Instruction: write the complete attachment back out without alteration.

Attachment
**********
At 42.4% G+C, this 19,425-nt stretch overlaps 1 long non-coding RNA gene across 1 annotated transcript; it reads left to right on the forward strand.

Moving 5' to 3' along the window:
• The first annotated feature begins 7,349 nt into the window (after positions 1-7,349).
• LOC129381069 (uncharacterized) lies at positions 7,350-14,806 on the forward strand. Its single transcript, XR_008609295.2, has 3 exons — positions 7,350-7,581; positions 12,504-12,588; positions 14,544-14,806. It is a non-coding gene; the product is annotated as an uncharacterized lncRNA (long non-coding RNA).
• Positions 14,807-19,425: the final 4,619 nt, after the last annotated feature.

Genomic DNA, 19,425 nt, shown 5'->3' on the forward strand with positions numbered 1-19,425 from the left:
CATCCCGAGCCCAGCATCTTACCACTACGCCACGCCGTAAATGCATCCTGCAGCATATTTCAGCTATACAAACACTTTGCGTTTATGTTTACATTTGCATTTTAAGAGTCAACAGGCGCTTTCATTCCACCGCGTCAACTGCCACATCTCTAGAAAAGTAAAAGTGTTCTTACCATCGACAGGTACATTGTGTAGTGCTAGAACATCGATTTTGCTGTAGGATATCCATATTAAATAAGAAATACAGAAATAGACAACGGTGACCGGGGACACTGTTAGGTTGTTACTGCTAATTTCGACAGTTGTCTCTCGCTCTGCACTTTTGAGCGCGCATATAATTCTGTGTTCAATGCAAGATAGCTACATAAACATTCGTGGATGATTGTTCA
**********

At 42.4% G+C, this 19,425-nt stretch overlaps 1 long non-coding RNA gene across 1 annotated transcript; it reads left to right on the forward strand.

Moving 5' to 3' along the window:
• The first annotated feature begins 7,349 nt into the window (after positions 1-7,349).
• LOC129381069 (uncharacterized) lies at positions 7,350-14,806 on the forward strand. Its single transcript, XR_008609295.2, has 3 exons — positions 7,350-7,581; positions 12,504-12,588; positions 14,544-14,806. It is a non-coding gene; the product is annotated as an uncharacterized lncRNA (long non-coding RNA).
• Positions 14,807-19,425: the final 4,619 nt, after the last annotated feature.

Genomic DNA, 19,425 nt, shown 5'->3' on the forward strand with positions numbered 1-19,425 from the left:
CATCCCGAGCCCAGCATCTTACCACTACGCCACGCCGTAAATGCATCCTGCAGCATATTTCAGCTATACAAACACTTTGCGTTTATGTTTACATTTGCATTTTAAGAGTCAACAGGCGCTTTCATTCCACCGCGTCAACTGCCACATCTCTAGAAAAGTAAAAGTGTTCTTACCATCGACAGGTACATTGTGTAGTGCTAGAACATCGATTTTGCTGTAGGATATCCATATTAAATAAGAAATACAGAAATAGACAACGGTGACCGGGGACACTGTTAGGTTGTTACTGCTAATTTCGACAGTTGTCTCTCGCTCTGCACTTTTGAGCGCGCATATAATTCTGTGTTCAATGCAAGATAGCTACATAAACATTCGTGGATGATTGTTCA